Leaving my yoga class this morning, I thought about Bhutan and its Gross National Happiness (GNH) versus Gross Domestic Product (GDP). Bhutan, a small Himalayan nation, emphasizes the well-being and happiness of its citizens over economic growth. This model could offer valuable lessons for us in the U.S., where we often feel divided and unhealthy as a society. Bhutan, by many accounts, is thriving, and its approach might be what we need to foster a more inclusive and supportive environment here.

Conceptualizing Drastic Change in the U.S. Inspired by Bhutan

How can we conceptualize drastic change in the U.S. leveraging perspectives from Bhutan's success in designing and supporting healthy communities? While it is unlikely we will become a Buddhist country or a democratic constitutional monarchy, we we will likely strive for continued religious freedom. Within some sort of religious spectrum—say Evangelists to Buddhism —how might we accomplish this without needing either big government or a dictatorship, and become a healthy and engaged constitutional democracy?

What Might it Look Like to Implement Bhutan's Principles

Holistic Development:

Well-being Metrics: Develop metrics to measure societal well-being beyond economic indicators, such as mental health, social support, and community engagement.

Policy Assessment: Evaluate policies based on their impact on well-being and social harmony, ensuring they promote inclusivity and kindness.

Value-Based Education:

Curriculum Integration: Incorporate teachings on kindness, empathy, and inclusivity into school curricula. Promote activities that foster community service and environmental stewardship.

Community Programs: Create programs that encourage intergenerational learning and cultural exchange, reinforcing social bonds and mutual respect.

Community Building:

Parent Committees: Form parent committees to establish and enforce community-wide guidelines on acceptable social media content and video games. This collective effort can create a supportive environment for children.

Recognition Programs: Shift recognition programs from academic achievements to acts of kindness and community service. Celebrating students who exemplify these values can inspire others to follow suit.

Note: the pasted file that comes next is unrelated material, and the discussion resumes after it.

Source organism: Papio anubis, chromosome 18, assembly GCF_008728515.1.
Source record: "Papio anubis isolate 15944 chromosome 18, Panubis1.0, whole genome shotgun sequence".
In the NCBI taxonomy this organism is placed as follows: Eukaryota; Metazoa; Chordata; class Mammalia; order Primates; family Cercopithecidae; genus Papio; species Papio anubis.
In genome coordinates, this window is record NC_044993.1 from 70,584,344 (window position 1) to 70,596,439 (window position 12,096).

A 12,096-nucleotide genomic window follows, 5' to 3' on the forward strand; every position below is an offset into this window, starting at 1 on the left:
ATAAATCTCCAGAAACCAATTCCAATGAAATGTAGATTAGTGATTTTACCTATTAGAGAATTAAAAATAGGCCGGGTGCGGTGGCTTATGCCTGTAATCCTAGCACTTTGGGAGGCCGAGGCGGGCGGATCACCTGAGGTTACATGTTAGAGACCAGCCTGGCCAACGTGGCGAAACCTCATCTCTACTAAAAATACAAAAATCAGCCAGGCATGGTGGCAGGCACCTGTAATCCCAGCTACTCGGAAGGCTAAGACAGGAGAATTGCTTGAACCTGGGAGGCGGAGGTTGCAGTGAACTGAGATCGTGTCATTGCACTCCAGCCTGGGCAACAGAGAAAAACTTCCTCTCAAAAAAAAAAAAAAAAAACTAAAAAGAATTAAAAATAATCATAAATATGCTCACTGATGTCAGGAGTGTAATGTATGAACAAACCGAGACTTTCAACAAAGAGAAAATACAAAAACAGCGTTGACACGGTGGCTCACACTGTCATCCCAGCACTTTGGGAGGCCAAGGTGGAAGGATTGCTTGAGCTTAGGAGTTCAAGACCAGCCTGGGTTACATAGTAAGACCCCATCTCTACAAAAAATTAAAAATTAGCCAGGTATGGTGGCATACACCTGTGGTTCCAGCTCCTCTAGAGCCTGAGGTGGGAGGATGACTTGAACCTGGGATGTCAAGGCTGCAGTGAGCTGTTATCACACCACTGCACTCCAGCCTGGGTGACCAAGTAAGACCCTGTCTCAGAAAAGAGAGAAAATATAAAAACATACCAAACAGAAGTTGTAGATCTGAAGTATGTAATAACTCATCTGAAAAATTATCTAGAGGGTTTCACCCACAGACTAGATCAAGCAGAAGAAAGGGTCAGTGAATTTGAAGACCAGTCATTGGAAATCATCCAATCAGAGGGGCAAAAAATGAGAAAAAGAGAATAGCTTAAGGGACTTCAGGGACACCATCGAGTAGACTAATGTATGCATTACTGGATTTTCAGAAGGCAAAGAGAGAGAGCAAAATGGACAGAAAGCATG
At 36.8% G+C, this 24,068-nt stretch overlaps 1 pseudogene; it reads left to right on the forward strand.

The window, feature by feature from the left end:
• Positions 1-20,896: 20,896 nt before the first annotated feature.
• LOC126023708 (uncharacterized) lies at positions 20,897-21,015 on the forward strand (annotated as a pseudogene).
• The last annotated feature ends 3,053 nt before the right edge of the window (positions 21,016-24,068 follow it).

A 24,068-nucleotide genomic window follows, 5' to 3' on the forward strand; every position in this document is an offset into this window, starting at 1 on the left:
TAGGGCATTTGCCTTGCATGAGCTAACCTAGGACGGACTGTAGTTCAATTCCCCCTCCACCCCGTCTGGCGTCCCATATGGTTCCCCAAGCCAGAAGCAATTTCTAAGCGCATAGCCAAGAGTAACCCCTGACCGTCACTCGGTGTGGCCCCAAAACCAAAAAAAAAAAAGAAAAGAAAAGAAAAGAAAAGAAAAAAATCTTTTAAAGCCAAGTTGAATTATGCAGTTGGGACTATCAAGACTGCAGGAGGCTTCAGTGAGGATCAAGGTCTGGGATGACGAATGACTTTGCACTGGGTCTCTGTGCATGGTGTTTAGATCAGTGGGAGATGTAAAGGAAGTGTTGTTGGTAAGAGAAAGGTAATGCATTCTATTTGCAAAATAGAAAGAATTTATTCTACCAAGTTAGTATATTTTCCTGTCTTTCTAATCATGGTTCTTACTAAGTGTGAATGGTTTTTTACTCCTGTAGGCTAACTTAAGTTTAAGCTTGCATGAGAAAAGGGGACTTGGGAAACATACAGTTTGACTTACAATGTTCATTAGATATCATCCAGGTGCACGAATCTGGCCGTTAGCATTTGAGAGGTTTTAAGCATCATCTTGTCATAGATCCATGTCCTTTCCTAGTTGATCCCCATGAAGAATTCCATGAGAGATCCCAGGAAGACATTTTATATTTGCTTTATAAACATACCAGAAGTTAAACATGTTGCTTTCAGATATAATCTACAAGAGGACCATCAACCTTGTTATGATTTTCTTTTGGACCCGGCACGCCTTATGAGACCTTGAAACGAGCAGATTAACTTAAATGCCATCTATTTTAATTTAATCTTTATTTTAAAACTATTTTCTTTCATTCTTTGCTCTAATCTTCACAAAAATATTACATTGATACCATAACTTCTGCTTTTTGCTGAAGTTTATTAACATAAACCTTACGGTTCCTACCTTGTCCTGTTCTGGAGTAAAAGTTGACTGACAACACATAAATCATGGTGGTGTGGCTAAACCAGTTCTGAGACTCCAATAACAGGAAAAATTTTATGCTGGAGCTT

Environmental Stewardship:

Sustainable Practices: Encourage sustainable practices at the community level, such as community gardens, recycling programs, and conservation efforts.

Educational Campaigns: Raise awareness about the importance of environmental conservation and its impact on well-being.


As we face rapid societal changes, we are increasingly isolating and focusing on self-preservation. However, by embracing Bhutan's model of holistic well-being, we can create a more inclusive and supportive environment. This shift requires radical changes in how we measure success, educate our children, and build our communities. By prioritizing kindness, empathy, and environmental stewardship, we can move towards a healthier and more united society.

Can we take inspiration from Bhutan and work together to foster a culture that values well-being and happiness over material success? The future of our children and our communities may depend on it.

And on a lighter note...perhaps Elon Musk might donate part of his $56B pay package to help us accomplish all this? It was a busy week!

Yours in Health,

Mary Ellen


  1. Surgeon General’s call for social media warning labels: NYT Article

  2. NYT Daily podcast on gun usage study: NYT Daily Podcast

  3. Richard Culatta’s LinkedIn post on cheating in schools: LinkedIn Post

  4. NYT Daily podcast on legal strategies for mass shooting victims: NYT Daily Podcast